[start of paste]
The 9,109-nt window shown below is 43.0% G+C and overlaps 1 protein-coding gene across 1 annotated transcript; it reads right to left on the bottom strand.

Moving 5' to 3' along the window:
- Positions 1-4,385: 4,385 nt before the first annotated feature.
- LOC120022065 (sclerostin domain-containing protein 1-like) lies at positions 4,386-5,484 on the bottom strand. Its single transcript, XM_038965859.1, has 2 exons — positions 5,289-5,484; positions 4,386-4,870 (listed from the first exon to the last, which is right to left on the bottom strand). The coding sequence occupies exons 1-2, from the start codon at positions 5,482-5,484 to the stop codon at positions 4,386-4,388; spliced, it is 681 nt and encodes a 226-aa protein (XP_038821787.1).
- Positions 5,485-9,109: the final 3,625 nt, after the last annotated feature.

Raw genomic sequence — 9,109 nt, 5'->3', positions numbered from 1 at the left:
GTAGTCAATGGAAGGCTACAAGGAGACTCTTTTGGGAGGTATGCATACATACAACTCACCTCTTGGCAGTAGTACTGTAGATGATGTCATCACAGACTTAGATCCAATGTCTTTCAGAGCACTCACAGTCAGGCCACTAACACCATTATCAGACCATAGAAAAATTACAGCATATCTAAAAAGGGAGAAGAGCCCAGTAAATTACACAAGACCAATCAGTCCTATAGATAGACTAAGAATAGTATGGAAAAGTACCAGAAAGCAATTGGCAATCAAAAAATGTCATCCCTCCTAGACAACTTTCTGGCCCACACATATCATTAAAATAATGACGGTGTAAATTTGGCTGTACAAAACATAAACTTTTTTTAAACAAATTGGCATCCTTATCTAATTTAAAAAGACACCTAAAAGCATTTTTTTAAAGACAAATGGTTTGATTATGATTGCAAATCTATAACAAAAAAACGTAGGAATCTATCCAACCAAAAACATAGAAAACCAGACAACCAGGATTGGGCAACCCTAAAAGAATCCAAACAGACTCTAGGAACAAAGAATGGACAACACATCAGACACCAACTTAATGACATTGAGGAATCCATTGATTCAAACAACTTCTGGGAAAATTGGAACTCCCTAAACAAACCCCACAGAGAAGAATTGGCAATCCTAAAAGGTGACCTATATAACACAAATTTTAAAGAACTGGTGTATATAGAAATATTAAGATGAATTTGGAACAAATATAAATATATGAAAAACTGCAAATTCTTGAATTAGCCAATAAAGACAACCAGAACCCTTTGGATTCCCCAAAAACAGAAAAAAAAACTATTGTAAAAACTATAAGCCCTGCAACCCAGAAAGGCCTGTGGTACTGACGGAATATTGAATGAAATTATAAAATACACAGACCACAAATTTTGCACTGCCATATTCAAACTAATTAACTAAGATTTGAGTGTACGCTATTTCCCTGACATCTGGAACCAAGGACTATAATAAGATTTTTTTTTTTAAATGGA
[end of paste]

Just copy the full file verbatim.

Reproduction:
The 9,109-nt window shown below is 43.0% G+C and overlaps 1 protein-coding gene across 1 annotated transcript; it reads right to left on the bottom strand.

Moving 5' to 3' along the window:
- Positions 1-4,385: 4,385 nt before the first annotated feature.
- LOC120022065 (sclerostin domain-containing protein 1-like) lies at positions 4,386-5,484 on the bottom strand. Its single transcript, XM_038965859.1, has 2 exons — positions 5,289-5,484; positions 4,386-4,870 (listed from the first exon to the last, which is right to left on the bottom strand). The coding sequence occupies exons 1-2, from the start codon at positions 5,482-5,484 to the stop codon at positions 4,386-4,388; spliced, it is 681 nt and encodes a 226-aa protein (XP_038821787.1).
- Positions 5,485-9,109: the final 3,625 nt, after the last annotated feature.

Raw genomic sequence — 9,109 nt, 5'->3', positions numbered from 1 at the left:
GTAGTCAATGGAAGGCTACAAGGAGACTCTTTTGGGAGGTATGCATACATACAACTCACCTCTTGGCAGTAGTACTGTAGATGATGTCATCACAGACTTAGATCCAATGTCTTTCAGAGCACTCACAGTCAGGCCACTAACACCATTATCAGACCATAGAAAAATTACAGCATATCTAAAAAGGGAGAAGAGCCCAGTAAATTACACAAGACCAATCAGTCCTATAGATAGACTAAGAATAGTATGGAAAAGTACCAGAAAGCAATTGGCAATCAAAAAATGTCATCCCTCCTAGACAACTTTCTGGCCCACACATATCATTAAAATAATGACGGTGTAAATTTGGCTGTACAAAACATAAACTTTTTTTAAACAAATTGGCATCCTTATCTAATTTAAAAAGACACCTAAAAGCATTTTTTTAAAGACAAATGGTTTGATTATGATTGCAAATCTATAACAAAAAAACGTAGGAATCTATCCAACCAAAAACATAGAAAACCAGACAACCAGGATTGGGCAACCCTAAAAGAATCCAAACAGACTCTAGGAACAAAGAATGGACAACACATCAGACACCAACTTAATGACATTGAGGAATCCATTGATTCAAACAACTTCTGGGAAAATTGGAACTCCCTAAACAAACCCCACAGAGAAGAATTGGCAATCCTAAAAGGTGACCTATATAACACAAATTTTAAAGAACTGGTGTATATAGAAATATTAAGATGAATTTGGAACAAATATAAATATATGAAAAACTGCAAATTCTTGAATTAGCCAATAAAGACAACCAGAACCCTTTGGATTCCCCAAAAACAGAAAAAAAAACTATTGTAAAAACTATAAGCCCTGCAACCCAGAAAGGCCTGTGGTACTGACGGAATATTGAATGAAATTATAAAATACACAGACCACAAATTTTGCACTGCCATATTCAAACTAATTAACTAAGATTTGAGTGTACGCTATTTCCCTGACATCTGGAACCAAGGACTATAATAAGATTTTTTTTTTTAAATGGA